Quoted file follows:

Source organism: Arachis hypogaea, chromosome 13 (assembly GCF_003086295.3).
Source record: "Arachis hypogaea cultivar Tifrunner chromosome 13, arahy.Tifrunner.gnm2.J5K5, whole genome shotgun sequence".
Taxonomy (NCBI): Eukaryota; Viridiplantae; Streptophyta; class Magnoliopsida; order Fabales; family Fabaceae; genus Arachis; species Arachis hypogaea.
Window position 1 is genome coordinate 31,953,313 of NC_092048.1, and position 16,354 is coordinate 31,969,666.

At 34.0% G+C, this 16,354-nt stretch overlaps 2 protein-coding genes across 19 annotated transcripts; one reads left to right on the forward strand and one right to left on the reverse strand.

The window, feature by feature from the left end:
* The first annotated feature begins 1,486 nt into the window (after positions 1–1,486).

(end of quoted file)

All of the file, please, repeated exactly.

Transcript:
Source organism: Arachis hypogaea, chromosome 13 (assembly GCF_003086295.3).
Source record: "Arachis hypogaea cultivar Tifrunner chromosome 13, arahy.Tifrunner.gnm2.J5K5, whole genome shotgun sequence".
Taxonomy (NCBI): Eukaryota; Viridiplantae; Streptophyta; class Magnoliopsida; order Fabales; family Fabaceae; genus Arachis; species Arachis hypogaea.
Window position 1 is genome coordinate 31,953,313 of NC_092048.1, and position 16,354 is coordinate 31,969,666.

At 34.0% G+C, this 16,354-nt stretch overlaps 2 protein-coding genes across 19 annotated transcripts; one reads left to right on the forward strand and one right to left on the reverse strand.

The window, feature by feature from the left end:
* The first annotated feature begins 1,486 nt into the window (after positions 1–1,486).